And if it’s got nice big pieces of bacon baked into it, so much the better. Cornbread would have been one of the standard applications for chemical leaveners back in the day, since the ingredients were both inexpensive and very easy to transport. This recipe is a very sturdy version that calls for a high proportion of corn (both meal and kernels) to wheat flour. Finer, sweeter and more cake-like versions (which I often like for breakfast) are mostly white flour. But why put wheat flour into corn bread at all if it’s “corn bread”? The answer is that corn has no gluten in it. That means that a batter made entirely of ground corn would be almost incapable of rising, since there’d be no bubble-trapping protein mesh. All the CO2 that the chemical leaveners made would just bubble right out.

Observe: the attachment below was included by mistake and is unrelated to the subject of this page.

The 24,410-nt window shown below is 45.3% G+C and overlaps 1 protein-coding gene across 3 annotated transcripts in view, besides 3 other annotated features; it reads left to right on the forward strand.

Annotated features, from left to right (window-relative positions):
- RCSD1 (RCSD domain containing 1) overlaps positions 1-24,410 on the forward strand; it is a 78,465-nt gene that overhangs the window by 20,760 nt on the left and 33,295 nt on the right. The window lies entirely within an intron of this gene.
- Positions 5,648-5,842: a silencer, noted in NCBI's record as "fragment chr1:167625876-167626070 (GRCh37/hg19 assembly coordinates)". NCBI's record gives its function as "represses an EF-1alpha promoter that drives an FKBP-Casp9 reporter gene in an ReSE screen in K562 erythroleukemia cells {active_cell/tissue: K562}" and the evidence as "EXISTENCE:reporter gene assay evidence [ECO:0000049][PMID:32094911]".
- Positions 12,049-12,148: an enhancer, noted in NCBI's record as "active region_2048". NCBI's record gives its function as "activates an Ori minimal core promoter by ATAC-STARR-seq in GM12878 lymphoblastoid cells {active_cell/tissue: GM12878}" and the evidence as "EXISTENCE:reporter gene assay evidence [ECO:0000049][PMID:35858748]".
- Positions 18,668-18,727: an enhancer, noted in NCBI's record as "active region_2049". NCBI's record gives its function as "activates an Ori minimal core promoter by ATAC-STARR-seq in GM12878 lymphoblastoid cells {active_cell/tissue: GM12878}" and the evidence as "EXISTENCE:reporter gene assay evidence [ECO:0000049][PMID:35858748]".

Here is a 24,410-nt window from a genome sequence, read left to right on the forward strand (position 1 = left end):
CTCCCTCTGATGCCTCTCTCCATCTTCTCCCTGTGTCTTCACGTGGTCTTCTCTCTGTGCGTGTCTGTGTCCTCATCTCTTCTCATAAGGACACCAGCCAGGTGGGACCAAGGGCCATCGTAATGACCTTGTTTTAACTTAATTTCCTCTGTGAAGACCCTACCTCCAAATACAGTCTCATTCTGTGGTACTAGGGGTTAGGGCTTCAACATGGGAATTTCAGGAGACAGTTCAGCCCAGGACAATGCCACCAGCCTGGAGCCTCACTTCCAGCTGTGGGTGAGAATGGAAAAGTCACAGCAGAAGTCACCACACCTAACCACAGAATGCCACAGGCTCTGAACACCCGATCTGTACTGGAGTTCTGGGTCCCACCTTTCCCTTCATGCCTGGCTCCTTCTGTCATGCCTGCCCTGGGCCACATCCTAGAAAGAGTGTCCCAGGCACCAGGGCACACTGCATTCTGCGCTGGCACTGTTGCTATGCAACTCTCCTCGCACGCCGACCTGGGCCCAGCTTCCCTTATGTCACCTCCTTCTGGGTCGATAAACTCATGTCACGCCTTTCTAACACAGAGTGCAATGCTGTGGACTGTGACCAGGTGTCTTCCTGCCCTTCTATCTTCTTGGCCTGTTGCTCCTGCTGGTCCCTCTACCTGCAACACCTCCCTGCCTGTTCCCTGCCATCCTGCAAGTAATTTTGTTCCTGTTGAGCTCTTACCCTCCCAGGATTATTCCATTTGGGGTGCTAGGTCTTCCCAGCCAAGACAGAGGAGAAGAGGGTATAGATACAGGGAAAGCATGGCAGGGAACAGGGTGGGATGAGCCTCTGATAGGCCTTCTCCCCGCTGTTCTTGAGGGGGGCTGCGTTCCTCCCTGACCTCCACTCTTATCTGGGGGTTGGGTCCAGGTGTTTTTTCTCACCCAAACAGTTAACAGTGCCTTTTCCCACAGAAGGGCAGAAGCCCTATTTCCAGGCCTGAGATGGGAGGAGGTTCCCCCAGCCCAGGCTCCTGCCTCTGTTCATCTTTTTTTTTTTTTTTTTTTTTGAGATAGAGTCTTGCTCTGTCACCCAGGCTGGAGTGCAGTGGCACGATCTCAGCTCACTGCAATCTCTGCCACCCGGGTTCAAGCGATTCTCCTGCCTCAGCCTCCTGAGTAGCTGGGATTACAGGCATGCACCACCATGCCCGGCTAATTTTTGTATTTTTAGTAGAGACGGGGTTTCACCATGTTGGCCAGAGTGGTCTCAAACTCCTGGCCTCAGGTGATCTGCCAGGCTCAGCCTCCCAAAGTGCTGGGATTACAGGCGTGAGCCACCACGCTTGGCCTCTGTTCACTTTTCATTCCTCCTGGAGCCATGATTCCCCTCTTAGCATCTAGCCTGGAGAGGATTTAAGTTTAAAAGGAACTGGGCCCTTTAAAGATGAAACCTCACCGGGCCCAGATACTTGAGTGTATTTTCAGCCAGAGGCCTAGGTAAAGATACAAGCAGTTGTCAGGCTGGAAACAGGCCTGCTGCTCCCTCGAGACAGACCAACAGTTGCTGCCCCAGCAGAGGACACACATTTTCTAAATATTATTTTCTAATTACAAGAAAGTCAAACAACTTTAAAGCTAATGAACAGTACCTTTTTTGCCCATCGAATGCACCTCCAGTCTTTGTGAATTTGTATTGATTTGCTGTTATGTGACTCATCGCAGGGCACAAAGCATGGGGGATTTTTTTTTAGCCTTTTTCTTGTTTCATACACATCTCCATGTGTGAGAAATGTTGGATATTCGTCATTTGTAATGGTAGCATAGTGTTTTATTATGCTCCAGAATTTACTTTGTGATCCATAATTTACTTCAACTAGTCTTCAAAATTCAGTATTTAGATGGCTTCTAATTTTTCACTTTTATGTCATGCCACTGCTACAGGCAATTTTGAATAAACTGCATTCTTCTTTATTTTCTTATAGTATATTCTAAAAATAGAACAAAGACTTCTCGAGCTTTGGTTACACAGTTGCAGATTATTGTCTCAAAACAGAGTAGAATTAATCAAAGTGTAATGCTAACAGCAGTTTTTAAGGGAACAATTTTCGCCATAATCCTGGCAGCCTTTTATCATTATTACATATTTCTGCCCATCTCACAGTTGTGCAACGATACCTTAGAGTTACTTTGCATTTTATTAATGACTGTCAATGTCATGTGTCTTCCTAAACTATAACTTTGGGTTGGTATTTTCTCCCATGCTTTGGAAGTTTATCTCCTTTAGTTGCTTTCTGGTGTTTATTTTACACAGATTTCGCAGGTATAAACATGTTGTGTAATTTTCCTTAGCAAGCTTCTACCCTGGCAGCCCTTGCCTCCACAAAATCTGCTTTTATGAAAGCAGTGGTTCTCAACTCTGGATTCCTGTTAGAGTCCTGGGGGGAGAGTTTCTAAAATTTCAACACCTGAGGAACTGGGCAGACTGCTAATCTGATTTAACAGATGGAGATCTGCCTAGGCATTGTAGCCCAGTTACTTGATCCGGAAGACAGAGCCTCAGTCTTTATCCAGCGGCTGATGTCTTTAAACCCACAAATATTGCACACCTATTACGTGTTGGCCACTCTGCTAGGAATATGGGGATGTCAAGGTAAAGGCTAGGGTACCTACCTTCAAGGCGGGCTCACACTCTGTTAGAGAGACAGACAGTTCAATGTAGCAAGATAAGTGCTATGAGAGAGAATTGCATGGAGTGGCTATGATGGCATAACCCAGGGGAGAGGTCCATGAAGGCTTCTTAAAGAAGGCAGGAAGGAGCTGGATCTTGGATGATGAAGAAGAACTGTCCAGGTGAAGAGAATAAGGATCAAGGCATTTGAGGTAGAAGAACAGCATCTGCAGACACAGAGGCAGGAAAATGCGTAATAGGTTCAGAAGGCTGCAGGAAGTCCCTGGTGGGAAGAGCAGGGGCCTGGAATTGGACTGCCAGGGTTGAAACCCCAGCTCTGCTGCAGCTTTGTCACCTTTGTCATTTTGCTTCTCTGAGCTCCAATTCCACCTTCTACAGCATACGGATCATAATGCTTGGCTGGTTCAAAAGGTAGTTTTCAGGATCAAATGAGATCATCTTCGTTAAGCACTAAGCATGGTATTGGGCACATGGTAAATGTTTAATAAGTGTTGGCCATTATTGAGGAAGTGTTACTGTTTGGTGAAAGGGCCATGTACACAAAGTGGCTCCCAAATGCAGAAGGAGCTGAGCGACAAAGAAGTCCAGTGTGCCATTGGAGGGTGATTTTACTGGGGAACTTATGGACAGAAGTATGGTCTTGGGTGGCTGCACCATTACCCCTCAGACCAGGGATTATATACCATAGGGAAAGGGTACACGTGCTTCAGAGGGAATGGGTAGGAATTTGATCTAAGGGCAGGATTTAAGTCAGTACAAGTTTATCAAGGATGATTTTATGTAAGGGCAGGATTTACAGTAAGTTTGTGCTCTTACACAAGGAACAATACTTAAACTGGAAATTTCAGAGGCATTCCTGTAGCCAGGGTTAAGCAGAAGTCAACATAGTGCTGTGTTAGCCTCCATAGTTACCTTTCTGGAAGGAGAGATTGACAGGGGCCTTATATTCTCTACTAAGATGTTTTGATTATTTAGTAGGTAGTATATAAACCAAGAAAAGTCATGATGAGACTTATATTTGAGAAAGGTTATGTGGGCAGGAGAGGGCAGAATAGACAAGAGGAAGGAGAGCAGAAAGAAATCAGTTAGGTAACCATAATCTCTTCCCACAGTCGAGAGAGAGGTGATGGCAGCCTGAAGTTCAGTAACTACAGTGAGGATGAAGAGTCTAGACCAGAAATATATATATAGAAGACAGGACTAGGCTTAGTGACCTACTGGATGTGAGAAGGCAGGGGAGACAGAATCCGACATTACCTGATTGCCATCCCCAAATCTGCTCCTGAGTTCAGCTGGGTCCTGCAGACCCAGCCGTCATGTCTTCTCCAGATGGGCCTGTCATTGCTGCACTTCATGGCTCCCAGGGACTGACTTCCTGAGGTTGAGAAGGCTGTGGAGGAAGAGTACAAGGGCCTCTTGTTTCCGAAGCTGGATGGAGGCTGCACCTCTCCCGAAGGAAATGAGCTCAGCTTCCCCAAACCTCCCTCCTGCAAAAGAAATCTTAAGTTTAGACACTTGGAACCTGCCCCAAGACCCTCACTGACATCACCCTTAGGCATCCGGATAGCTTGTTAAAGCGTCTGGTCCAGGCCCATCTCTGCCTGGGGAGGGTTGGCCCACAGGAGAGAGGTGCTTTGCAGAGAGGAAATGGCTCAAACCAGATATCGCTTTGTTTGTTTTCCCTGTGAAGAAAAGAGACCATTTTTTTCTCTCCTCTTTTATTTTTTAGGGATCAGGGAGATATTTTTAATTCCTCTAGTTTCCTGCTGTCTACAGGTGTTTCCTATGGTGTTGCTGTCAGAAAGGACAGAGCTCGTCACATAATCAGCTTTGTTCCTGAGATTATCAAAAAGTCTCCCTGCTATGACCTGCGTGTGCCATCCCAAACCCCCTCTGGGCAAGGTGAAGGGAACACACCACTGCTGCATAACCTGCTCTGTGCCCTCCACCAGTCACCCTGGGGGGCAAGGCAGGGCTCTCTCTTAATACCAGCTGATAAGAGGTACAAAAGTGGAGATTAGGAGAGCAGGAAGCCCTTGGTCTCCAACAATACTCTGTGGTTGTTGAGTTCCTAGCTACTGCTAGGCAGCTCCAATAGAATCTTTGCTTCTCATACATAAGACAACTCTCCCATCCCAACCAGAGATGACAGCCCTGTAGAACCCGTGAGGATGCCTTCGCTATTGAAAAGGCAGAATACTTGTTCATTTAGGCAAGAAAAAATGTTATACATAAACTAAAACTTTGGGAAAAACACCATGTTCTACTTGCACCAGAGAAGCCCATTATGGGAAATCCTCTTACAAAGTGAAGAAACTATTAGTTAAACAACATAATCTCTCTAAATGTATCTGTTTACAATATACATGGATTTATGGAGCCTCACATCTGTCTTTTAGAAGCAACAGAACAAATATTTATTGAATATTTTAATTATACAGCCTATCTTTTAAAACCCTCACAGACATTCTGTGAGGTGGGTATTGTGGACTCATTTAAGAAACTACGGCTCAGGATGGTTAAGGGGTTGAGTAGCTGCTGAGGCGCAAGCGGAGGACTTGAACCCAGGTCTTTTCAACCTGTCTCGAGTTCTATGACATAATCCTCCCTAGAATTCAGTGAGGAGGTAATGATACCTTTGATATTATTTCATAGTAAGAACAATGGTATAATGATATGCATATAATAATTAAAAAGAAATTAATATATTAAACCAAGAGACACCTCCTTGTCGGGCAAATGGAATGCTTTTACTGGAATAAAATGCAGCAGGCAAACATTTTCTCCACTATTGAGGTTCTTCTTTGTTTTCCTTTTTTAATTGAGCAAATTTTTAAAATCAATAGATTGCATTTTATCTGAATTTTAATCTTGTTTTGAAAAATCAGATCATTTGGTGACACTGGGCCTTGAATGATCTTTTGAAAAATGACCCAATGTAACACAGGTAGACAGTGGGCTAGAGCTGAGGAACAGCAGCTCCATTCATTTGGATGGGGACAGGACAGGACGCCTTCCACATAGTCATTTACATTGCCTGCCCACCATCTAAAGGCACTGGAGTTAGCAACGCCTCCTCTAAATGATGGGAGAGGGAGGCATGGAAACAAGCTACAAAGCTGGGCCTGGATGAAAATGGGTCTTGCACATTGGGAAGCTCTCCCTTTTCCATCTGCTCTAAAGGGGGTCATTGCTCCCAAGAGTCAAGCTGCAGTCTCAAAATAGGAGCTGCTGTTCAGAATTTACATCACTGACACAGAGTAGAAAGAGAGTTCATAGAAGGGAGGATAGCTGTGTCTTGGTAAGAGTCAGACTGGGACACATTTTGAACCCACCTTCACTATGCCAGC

And yes, for you purist complainers, this cornbread has sugar in it, both brown sugar and honey (though I substituted maple syrup). That means it’s a yankee creation. But then so what? Yankees have been eating cornbread since before there even was a South. So there!